Dallas, Texas, US — Speaking on the geo-political aspect of Tibet at the George W. Bush Presidential Center in Dallas, US, Sikyong Dr Lobsang Sangay said that China's aggressive attitude is further complicating the political situation in Asia.
The political leader of Tibetans spoke at the prestigious George W. Bush Presidential Center at Dallas on Friday, February 12. He spoke on the topic 'Why Tibet is important for our world'.
The talk was organised by George W. Bush Presidential Center in collaboration with John Goodman Tower Center for Political Studies at Southern Methodist University and Crow Collection of Asian Art.
Describing former US President George W Bush as a good friend of His Holiness the Dalai Lama and the Tibetan people, Sikyong began his talk highlighting the importance of Tibet to the world from an environmental, natural resources and geo-political point of view.
Speaking on the geo-political aspect of Tibet, Dr Sangay proffered that for centuries Tibet has effectively served as a buffer between India and China. However, it all changed after the invasion of Tibet by China, which brought two of the largest populated countries in the world face-to-face, resulting in a serious threat to India's borders.
"This confrontation has led to a military buildup and a rapidly accelerating arms race along the border, according to CIA reports," he said, adding that China's aggressive attitude is further complicating the political situation in Asia.
Sikyong also spoke about the historical independence of Tibet as evidenced by the treaties signed between a sovereign Tibet and China in the earlier centuries. However, he explained that the Central Tibetan Administration, as the leader of the Tibetan movement, seeks genuine autonomy for the Tibetan people based on the Middle Way Approach.
Sikyong expressed optimism at the realistic approach of the policy, which is based on dialogue and non-violence rather than confrontation or complete independence from China.
Summarising his talk at the end, Sikyong concluded that Tibet is central to world affairs given its geographical location, rich untapped natural resources, environmental aspects and, spiritual and cultural soft power.
Comparing Tibet's landmass to that of Western Europe or Texas and California combined, Sikyong spoke about the exploitation of Tibet's rich natural resources by the Chinese government through rampant mining and deforestation.
"Tibet is a huge country by landmass. And as per the Chinese government, Tibet has 132 different kinds of minerals including copper, gold, borax, uranium and a little bit of oil," Sikyong said. "As a result, China refers to Tibet as 'Xizang' meaning 'Western Treasure House' due to its rich untapped natural resources," he explained.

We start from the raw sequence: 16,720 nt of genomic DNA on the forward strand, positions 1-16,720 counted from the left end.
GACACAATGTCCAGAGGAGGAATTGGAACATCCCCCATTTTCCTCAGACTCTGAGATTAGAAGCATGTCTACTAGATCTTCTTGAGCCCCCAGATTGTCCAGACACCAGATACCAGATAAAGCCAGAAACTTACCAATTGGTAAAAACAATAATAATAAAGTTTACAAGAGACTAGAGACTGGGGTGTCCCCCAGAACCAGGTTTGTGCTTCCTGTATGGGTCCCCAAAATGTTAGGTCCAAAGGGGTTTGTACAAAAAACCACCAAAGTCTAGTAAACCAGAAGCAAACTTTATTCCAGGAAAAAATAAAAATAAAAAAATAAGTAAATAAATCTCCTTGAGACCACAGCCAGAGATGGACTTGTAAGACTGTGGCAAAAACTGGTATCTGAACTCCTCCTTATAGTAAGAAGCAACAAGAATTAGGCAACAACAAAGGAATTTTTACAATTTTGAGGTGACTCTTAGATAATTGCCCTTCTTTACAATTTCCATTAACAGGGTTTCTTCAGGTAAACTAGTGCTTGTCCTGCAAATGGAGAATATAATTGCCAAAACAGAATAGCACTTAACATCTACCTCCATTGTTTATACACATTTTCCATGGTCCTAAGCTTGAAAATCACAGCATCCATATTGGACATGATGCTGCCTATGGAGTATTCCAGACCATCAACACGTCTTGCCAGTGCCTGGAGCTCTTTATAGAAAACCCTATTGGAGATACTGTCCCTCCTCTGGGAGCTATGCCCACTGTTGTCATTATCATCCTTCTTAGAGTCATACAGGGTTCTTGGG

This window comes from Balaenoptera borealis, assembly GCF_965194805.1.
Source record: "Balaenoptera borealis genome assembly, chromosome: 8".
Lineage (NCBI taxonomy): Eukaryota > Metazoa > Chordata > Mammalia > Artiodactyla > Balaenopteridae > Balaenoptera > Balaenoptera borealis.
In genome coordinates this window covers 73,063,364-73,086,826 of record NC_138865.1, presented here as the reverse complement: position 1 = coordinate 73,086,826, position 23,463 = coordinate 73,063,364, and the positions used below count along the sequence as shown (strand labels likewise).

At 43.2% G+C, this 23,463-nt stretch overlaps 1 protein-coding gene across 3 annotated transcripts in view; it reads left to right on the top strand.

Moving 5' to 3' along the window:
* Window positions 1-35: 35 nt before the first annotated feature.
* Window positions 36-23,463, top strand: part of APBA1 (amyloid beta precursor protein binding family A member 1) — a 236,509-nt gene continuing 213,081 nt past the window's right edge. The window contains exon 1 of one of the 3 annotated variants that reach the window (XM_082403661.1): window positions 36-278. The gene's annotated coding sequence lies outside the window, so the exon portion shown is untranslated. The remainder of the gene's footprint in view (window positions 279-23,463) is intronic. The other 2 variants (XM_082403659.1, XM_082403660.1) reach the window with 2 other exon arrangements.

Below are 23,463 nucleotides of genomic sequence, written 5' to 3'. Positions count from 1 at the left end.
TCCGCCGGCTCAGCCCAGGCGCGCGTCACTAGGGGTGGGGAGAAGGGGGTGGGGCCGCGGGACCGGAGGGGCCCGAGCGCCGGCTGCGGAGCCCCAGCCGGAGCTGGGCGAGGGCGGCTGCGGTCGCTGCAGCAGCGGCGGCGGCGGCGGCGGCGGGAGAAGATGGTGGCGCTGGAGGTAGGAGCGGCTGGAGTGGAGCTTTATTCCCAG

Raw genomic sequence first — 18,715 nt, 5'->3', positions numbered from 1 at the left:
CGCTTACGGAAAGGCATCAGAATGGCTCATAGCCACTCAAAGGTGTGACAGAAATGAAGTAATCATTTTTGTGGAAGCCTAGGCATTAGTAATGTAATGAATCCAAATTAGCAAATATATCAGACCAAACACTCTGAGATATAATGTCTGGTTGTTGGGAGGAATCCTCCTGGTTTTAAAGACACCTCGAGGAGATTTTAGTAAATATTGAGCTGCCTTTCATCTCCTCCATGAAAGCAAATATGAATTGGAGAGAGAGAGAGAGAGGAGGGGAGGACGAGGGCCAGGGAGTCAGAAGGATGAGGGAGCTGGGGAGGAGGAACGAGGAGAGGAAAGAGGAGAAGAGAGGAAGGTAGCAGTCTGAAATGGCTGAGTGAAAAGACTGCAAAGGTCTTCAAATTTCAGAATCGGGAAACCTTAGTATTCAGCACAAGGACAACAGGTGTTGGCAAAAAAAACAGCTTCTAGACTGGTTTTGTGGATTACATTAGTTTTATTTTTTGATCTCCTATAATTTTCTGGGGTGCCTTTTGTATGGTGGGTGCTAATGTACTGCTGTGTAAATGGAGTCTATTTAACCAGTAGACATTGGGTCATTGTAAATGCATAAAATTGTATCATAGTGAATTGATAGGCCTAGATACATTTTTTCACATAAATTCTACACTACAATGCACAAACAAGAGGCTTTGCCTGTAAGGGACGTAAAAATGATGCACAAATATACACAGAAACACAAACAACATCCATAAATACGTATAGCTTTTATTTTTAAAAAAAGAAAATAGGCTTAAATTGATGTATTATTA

Underlining the environmental significance of Tibet, Sikyong said that Tibet's glaciers are receding at an alarming rate, which could endanger the lives of hundreds of millions of people. "Even from an environmental point of view, Tibet is significant to the world as it is the source of Asia's major rivers and is home to the third highest reserve of ice after the two poles," Sikyong asserted.
"The difference between Tibet and the two poles is that, while the water from the melting of ice on the poles goes to the ocean, the melting of Tibet's glaciers feed the rivers on which more than a million people depend for livelihood," Sikyong added. On that note, Sikyong recalled a prediction made recently by environmental analysts prophesising that future wars could be fought over water resources just as current wars are being fought over energy and past wars over land.
Further emphasising the significance of the Tibetan plateau, Sikyong highlighted that China has 19% of the world population, but only 11 to 12% of freshwater, meaning 7 to 8% of China's population, equivalent to about 400 million people, particularly in north and northeast of China, are facing severe scarcity of fresh water which could prompt China to diversify Tibet's rivers leading to severe hardships caused by water woes in downstream countries like Bangladesh and India where the situation is even worse.
"What is even more alarming," Sikyong added, "is that almost 50% of the ice reserves and glaciers on the Himalayan and Tibetan plateau has already melted in the last few decades. And as far as NASA is concerned, by 2050, another 50% of the Tibetan glaciers will melt."
The talk was attended by Amanda Schnetser, Director of Human Freedom and David Schnetzer, Holly Kuzmich, Dina Rooney, Matt Rooney from the George Bush Institute; Jim Falk, CEO of World Affairs Council, Terrell Falk and Cyrena Nolan from World Affairs Council, and Amy Holland, June Rule, Stacie Adams, Harian Crow, Anne Raymond, Rob Raymond from Crow Collection.
The George W. Bush Presidential Center is home to the Presidential Library and Museum of former US President George W. Bush as well as the Bush Policy Institute and the offices of the Bush Foundation.